Santa Barbara Count
There is a good reason dessert wines are rare—they are hard to craft. If something can go wrong in the winemaking process it does, and it has taken me years to build up the knowledge to avoid all the pitfalls.
In the past, successfully making very sweet wine was unusual—dependent on specific weather conditions—and since very sweet things were rare (honey comes to mind) they became sought after. Famous examples from Sauterne and Tokay have always gotten high praise, but today the rest of dessert wine’s many incarnations are rarely discussed or reviewed. Partly this is because they are polarizing wines—with a minority loving them unconditionally and a majority dismissing them. Also, in recent history sugars in drinks (high fructose corn syrup!) became ubiquitous and the interest waned in dessert wines.
Dessert wines can be made in so many ways. From late harvesting, drying the grapes, noble rot infection (botrytis), and natural or manufactured freezing. The common feature of these techniques being to concentrate sugars and aromatics compounds of the grape—and magnifying their attributes. The result is a heady and complex experience.
We have been making dessert wine from Viognier since 1996 and over the years have learned what attributes we like to see in this wine. When choosing to make a dessert wine out of Riesling for the first time, we knew we had the experience, but this great grape surprised us. Riesling’s perfume and natural acidity are wonderful attributes that bring a level of drinkability and deliciousness we hadn’t seen before.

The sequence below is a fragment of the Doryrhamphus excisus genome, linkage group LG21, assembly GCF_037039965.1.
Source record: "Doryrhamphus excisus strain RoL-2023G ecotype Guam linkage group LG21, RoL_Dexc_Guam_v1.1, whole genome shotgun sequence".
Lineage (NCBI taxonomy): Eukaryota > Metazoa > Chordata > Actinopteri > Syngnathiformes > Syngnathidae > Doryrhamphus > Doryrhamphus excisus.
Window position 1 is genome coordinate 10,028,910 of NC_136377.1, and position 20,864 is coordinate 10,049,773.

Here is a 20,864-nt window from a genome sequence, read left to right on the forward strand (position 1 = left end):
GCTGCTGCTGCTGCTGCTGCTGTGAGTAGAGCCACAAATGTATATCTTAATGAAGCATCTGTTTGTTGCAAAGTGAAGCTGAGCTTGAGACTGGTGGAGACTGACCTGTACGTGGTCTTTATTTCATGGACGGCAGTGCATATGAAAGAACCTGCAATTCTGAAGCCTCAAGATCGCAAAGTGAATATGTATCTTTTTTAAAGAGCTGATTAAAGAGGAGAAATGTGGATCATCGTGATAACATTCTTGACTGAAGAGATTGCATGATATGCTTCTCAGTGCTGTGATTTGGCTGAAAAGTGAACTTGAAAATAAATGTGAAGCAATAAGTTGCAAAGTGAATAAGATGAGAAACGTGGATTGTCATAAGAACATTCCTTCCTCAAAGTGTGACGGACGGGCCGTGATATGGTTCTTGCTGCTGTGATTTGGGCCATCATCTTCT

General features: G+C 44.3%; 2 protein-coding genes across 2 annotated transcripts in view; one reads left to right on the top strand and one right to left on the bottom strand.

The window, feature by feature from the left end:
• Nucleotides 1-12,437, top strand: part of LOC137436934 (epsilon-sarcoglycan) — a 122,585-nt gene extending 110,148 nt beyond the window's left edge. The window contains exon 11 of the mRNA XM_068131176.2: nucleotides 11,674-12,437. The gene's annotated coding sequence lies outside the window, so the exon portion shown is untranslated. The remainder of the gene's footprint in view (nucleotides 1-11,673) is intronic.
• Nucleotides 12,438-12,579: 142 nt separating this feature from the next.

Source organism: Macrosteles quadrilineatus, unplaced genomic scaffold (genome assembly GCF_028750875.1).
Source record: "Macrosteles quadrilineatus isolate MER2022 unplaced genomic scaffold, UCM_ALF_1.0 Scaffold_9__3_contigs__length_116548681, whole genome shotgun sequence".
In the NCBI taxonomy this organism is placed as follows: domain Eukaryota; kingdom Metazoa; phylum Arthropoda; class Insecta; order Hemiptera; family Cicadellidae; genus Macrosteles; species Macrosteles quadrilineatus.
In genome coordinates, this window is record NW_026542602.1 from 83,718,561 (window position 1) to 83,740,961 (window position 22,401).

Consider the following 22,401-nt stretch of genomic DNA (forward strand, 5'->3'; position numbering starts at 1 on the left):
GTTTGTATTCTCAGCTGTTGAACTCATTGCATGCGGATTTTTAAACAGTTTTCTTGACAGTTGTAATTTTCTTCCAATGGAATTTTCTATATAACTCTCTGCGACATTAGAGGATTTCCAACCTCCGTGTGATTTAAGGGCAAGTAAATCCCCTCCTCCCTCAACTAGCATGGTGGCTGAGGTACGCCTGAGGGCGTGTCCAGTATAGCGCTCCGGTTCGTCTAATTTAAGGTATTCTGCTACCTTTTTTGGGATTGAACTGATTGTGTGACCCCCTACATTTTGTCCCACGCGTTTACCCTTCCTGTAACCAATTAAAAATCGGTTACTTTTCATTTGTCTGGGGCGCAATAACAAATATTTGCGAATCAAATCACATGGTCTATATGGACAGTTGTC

You can’t make real ice wine in California, but making it our way–taking healthy grapes to a commercial freezer—has its advantages. Instead of waiting for a rare day that is cold enough to pick frozen grapes on the vine, we can choose to harvest when the grapes are at the peak of flavor.
Our ice wine grapes are picked, driven to a commercial freezer, and then brought to the winery a few days later for pressing. By pressing grapes while still frozen, ice crystals are left behind, and only concentrated grape juice is recovered. The juice is drained into older barrels for fermentation and aging and then bottled into half bottles in the spring.
The evocative aromas of peach and pear are followed by flavors of honey, peach and buttered toast. This full throttle sweet wine is a perfect match for fruit desserts like pie or cobbler and for the more adventurous has enough floral Riesling character to be used as chutney with spicy southern Indian dishes or Thai cuisine.
Blend: 100% Riesling | Alc: 10.0% | Vinification: 100% Neutral Oak | Barrel Aging: 7 Months | Total Production: 345 cases (325 ml bottle)
Antonio Galloni’s Vinous
“Ojai’s 2014 Riesling Kick On Ranch Dessert Wine is an attractive, mid-weight and moderately sweet. Dried pear, mint and wild flowers all open up nicely. The aromatics could be a little more focused. Otherwise, this is well done.”- AG